Areva, EDF Working on Plan for Closer Ties, Energy Minister Says
Bloomberg | Tara Patel | February 9, 2015
(Bloomberg) — Areva SA and Electricite de France SA, the French state-controlled nuclear companies, are working on plans for closer ties, according to Energy Minister Segolene Royal.
“There is a large amount of work going on to bring them closer,” Royal told journalists in Paris. “We are working on it, I can’t announce anything now.”
The minister’s comments follow reports in recent days that the government is working on a plan for Areva that may involve asset sales. The Journal du Dimanche reported yesterday that mining, logistics and power plant dismantling are among units that may be offloaded under proposals to sell assets worth more than 1 billion euros ($1.1 billion). Areva may report losses of 3 billion euros for 2014, according to the newspaper.
Relations between the two nuclear companies were expected to improve with the nomination last year of Areva Chairman Philippe Varin to the board of EDF. Areva is one of EDF’s biggest suppliers and the two are developing new reactors together at Flamanville in Normandy and in China.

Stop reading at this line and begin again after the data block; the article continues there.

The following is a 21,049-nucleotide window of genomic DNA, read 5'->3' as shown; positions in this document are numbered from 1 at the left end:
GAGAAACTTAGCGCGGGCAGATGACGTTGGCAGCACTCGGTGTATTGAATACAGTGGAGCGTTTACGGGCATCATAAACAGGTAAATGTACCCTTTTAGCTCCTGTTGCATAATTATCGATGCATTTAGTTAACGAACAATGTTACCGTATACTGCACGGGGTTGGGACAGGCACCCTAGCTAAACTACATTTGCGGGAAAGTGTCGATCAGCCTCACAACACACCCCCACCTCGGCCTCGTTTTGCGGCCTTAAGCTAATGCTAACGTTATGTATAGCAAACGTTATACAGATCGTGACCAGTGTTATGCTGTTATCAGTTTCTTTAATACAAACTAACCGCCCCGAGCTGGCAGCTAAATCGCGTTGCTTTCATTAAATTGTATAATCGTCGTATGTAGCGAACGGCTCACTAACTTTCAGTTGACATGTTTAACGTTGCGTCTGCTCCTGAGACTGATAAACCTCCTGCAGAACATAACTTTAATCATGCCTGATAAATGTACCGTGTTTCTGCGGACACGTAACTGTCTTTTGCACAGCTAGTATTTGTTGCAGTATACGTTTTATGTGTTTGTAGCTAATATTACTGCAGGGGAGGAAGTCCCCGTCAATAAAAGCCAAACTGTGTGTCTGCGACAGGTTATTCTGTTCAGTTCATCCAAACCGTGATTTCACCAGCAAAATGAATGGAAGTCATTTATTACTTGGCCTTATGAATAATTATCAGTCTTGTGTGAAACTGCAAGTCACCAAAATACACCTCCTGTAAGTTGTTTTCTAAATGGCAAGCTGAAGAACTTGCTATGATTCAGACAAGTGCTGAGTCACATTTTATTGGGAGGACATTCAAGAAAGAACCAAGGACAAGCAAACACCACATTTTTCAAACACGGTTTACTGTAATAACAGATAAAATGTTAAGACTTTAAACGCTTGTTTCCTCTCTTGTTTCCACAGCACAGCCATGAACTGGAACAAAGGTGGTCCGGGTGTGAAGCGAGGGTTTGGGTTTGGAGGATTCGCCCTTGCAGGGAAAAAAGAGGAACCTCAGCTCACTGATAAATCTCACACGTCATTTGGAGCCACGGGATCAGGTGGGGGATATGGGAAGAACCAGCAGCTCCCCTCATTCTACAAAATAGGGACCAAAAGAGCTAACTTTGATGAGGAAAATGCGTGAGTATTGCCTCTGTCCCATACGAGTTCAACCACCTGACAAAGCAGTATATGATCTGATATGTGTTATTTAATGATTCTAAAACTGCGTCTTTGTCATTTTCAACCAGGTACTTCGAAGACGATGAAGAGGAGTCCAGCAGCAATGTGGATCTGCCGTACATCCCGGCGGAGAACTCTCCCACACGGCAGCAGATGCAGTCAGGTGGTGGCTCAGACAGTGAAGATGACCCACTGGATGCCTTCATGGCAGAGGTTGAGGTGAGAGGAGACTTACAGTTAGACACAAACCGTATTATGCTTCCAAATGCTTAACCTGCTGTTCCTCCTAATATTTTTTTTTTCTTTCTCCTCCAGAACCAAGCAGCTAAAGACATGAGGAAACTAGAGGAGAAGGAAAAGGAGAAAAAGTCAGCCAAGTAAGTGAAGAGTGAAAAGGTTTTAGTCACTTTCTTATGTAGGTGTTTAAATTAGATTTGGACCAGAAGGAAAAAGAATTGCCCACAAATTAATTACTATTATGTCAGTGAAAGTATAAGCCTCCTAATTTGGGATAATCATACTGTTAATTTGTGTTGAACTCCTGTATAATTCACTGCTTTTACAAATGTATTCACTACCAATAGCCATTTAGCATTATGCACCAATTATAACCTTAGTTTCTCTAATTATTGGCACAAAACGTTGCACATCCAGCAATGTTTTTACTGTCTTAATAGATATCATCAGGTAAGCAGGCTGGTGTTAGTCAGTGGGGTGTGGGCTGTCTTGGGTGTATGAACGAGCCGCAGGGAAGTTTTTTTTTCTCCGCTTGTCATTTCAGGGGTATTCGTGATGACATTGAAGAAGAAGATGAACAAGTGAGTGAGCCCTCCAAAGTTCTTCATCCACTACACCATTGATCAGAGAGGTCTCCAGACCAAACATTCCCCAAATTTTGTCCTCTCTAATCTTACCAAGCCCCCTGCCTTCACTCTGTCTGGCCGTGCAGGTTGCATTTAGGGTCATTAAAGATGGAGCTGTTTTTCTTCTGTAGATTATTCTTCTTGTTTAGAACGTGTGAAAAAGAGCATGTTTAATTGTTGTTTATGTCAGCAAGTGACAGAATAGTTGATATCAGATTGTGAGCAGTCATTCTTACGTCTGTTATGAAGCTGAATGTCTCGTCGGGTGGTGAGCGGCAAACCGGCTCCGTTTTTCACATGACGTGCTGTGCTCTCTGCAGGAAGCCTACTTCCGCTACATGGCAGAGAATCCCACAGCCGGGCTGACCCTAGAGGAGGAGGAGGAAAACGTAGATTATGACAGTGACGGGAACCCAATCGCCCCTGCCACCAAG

EDF Chief Executive Officer Jean-Bernard Levy said in November he wanted to “turn the page” on past hostilities with Areva. That same month, the companies announced a delay in the startup of the Flamanville reactor due to “difficulties” encountered by Areva including late delay of some equipment. The cost of the 1,650-megawatt reactor has already doubled to 8.5 billion euros from initial estimates.
Areva in November abandoned forecasts for 2015 and 2016 amid weaker-than-expected demand and said last week it probably needs to raise provisions for unprofitable construction projects.
Areva has been racking up losses in recent years after the Fukushima explosion in 2011 prompted nuclear plant closures in Japan and Germany. European utilities also cut nuclear plant maintenance spending and offshore wind investment in response to sluggish economic growth. Areva last year had its credit rating cut to non-investment grade by Standard & Poor’s.